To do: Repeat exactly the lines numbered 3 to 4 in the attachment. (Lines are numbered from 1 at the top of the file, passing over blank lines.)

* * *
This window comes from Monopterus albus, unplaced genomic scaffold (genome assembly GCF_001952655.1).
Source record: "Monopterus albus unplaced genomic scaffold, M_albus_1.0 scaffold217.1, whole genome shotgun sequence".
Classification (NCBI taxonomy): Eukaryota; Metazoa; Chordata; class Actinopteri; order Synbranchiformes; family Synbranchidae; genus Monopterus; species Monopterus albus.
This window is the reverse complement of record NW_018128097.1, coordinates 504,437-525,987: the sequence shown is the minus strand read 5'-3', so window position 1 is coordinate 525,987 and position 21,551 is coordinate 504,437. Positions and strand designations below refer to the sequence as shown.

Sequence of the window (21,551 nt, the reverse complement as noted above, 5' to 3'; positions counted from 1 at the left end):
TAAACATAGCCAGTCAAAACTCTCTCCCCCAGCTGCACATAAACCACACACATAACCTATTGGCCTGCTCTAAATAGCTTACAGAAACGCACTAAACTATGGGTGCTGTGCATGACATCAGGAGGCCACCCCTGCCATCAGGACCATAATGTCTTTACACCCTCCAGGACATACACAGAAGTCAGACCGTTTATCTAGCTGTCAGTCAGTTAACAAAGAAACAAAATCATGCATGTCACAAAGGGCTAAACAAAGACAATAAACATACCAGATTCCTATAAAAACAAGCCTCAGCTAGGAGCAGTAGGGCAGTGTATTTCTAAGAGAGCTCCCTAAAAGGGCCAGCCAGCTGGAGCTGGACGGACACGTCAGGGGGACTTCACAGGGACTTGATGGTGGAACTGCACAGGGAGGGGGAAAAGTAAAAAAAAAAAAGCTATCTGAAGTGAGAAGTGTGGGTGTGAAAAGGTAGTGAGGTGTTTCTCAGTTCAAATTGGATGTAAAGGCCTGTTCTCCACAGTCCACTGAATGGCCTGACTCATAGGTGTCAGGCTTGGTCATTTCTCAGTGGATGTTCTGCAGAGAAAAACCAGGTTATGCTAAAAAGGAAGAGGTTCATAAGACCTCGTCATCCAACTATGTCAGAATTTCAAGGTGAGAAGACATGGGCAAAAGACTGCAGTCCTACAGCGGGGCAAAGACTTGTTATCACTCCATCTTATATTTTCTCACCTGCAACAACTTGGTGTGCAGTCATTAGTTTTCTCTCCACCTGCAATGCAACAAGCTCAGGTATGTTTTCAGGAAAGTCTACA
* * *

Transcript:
Classification (NCBI taxonomy): Eukaryota; Metazoa; Chordata; class Actinopteri; order Synbranchiformes; family Synbranchidae; genus Monopterus; species Monopterus albus.
This window is the reverse complement of record NW_018128097.1, coordinates 504,437-525,987: the sequence shown is the minus strand read 5'-3', so window position 1 is coordinate 525,987 and position 21,551 is coordinate 504,437. Positions and strand designations below refer to the sequence as shown.